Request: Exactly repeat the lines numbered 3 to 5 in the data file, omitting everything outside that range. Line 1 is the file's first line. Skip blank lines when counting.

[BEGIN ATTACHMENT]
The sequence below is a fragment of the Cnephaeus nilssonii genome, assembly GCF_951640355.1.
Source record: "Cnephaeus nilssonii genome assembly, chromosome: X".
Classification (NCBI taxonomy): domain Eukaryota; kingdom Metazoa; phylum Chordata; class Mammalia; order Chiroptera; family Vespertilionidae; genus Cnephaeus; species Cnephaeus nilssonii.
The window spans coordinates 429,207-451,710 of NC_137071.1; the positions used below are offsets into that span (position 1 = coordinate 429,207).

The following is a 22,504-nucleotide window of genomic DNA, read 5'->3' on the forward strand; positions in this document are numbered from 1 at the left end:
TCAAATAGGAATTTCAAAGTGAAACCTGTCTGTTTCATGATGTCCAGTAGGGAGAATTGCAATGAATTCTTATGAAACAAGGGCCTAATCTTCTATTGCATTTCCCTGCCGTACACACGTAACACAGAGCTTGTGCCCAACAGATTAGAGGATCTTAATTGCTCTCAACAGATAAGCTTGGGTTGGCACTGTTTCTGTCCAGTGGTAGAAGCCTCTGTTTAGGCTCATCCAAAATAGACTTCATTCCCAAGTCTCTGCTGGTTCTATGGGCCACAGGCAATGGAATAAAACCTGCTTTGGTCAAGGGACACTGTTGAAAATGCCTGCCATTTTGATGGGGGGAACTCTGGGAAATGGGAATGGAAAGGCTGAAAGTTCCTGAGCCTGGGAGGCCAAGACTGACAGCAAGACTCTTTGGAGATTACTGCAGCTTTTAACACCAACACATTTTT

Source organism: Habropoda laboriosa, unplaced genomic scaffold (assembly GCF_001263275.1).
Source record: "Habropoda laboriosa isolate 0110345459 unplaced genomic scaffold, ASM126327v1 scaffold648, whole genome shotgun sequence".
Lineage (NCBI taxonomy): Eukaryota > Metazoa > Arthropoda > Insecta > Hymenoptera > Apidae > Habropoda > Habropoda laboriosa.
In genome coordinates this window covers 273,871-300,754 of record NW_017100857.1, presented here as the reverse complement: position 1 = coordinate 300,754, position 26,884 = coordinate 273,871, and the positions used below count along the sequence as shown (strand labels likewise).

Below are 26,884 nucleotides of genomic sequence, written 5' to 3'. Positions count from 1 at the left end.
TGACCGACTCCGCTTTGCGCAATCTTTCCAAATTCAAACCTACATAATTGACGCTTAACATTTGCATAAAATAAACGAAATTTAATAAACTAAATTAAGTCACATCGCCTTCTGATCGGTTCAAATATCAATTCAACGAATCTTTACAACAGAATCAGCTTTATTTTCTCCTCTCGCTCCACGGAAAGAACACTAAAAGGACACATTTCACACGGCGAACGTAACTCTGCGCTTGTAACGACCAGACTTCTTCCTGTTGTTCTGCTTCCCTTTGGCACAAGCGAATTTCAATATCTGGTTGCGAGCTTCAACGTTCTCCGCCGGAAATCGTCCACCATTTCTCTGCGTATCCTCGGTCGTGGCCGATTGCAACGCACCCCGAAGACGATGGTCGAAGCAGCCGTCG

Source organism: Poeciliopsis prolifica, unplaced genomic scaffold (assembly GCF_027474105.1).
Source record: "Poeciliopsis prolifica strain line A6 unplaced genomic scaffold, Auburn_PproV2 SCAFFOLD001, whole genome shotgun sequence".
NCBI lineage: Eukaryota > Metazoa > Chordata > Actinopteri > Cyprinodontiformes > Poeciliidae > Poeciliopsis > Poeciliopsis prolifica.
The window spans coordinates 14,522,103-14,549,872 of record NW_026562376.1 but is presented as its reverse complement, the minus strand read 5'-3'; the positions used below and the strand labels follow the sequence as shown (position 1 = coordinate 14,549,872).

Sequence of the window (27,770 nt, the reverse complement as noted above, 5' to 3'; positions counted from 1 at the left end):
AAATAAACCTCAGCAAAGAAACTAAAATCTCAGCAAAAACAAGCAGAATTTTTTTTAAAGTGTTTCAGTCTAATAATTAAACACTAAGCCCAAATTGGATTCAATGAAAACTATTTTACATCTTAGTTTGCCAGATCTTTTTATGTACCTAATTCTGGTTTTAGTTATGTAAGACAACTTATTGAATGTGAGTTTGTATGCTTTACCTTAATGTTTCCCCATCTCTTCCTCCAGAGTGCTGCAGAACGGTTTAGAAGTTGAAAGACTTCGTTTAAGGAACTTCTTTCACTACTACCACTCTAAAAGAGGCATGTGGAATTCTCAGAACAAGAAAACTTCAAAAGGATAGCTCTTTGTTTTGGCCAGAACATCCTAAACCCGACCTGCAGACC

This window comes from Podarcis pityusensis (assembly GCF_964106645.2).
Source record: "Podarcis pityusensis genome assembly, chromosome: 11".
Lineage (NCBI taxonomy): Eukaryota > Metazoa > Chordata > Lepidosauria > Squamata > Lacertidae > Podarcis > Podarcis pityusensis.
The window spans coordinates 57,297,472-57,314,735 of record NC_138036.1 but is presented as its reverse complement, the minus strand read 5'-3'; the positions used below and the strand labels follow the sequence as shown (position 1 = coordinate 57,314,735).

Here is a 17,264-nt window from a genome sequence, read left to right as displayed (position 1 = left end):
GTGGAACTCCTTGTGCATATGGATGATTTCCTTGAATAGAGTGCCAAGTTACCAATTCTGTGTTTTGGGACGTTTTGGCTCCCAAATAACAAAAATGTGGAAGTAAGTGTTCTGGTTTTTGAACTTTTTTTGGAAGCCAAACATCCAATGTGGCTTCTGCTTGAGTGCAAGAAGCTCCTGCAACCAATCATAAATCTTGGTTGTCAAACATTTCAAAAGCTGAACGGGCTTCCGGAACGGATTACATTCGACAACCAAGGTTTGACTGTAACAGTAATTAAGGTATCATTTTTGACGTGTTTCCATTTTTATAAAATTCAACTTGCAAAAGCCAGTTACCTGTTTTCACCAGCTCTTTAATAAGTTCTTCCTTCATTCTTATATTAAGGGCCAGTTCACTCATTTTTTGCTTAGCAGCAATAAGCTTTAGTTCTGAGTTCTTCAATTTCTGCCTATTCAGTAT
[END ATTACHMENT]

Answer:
Classification (NCBI taxonomy): domain Eukaryota; kingdom Metazoa; phylum Chordata; class Mammalia; order Chiroptera; family Vespertilionidae; genus Cnephaeus; species Cnephaeus nilssonii.
The window spans coordinates 429,207-451,710 of NC_137071.1; the positions used below are offsets into that span (position 1 = coordinate 429,207).

The following is a 22,504-nucleotide window of genomic DNA, read 5'->3' on the forward strand; positions in this document are numbered from 1 at the left end: